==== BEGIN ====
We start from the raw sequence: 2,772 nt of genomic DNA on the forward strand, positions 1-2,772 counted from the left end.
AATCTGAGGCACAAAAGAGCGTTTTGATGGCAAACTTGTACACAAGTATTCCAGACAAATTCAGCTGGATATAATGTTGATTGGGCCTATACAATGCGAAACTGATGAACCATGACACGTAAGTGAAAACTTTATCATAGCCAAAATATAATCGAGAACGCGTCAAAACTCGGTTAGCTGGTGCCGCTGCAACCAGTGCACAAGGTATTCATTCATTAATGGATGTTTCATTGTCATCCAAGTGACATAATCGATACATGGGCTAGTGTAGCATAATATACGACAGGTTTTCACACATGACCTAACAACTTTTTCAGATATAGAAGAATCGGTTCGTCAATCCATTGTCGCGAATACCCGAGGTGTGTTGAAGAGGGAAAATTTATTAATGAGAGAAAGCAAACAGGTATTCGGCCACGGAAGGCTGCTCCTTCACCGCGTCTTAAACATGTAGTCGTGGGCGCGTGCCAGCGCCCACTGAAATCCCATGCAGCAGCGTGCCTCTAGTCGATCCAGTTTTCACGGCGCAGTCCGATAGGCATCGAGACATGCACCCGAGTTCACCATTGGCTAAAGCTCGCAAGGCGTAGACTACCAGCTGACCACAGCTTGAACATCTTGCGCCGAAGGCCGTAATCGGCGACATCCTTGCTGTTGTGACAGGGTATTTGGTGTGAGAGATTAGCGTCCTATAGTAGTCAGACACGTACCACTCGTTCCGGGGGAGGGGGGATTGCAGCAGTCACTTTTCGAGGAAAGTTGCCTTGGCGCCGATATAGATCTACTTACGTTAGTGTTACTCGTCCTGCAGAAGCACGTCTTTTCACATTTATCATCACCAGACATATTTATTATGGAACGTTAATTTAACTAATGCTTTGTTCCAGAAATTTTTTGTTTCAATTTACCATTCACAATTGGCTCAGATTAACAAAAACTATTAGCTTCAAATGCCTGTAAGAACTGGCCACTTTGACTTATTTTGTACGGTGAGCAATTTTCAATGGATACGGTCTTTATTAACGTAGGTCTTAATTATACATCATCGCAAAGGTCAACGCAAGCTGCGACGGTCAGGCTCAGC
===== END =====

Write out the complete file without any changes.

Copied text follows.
We start from the raw sequence: 2,772 nt of genomic DNA on the forward strand, positions 1-2,772 counted from the left end.
AATCTGAGGCACAAAAGAGCGTTTTGATGGCAAACTTGTACACAAGTATTCCAGACAAATTCAGCTGGATATAATGTTGATTGGGCCTATACAATGCGAAACTGATGAACCATGACACGTAAGTGAAAACTTTATCATAGCCAAAATATAATCGAGAACGCGTCAAAACTCGGTTAGCTGGTGCCGCTGCAACCAGTGCACAAGGTATTCATTCATTAATGGATGTTTCATTGTCATCCAAGTGACATAATCGATACATGGGCTAGTGTAGCATAATATACGACAGGTTTTCACACATGACCTAACAACTTTTTCAGATATAGAAGAATCGGTTCGTCAATCCATTGTCGCGAATACCCGAGGTGTGTTGAAGAGGGAAAATTTATTAATGAGAGAAAGCAAACAGGTATTCGGCCACGGAAGGCTGCTCCTTCACCGCGTCTTAAACATGTAGTCGTGGGCGCGTGCCAGCGCCCACTGAAATCCCATGCAGCAGCGTGCCTCTAGTCGATCCAGTTTTCACGGCGCAGTCCGATAGGCATCGAGACATGCACCCGAGTTCACCATTGGCTAAAGCTCGCAAGGCGTAGACTACCAGCTGACCACAGCTTGAACATCTTGCGCCGAAGGCCGTAATCGGCGACATCCTTGCTGTTGTGACAGGGTATTTGGTGTGAGAGATTAGCGTCCTATAGTAGTCAGACACGTACCACTCGTTCCGGGGGAGGGGGGATTGCAGCAGTCACTTTTCGAGGAAAGTTGCCTTGGCGCCGATATAGATCTACTTACGTTAGTGTTACTCGTCCTGCAGAAGCACGTCTTTTCACATTTATCATCACCAGACATATTTATTATGGAACGTTAATTTAACTAATGCTTTGTTCCAGAAATTTTTTGTTTCAATTTACCATTCACAATTGGCTCAGATTAACAAAAACTATTAGCTTCAAATGCCTGTAAGAACTGGCCACTTTGACTTATTTTGTACGGTGAGCAATTTTCAATGGATACGGTCTTTATTAACGTAGGTCTTAATTATACATCATCGCAAAGGTCAACGCAAGCTGCGACGGTCAGGCTCAGC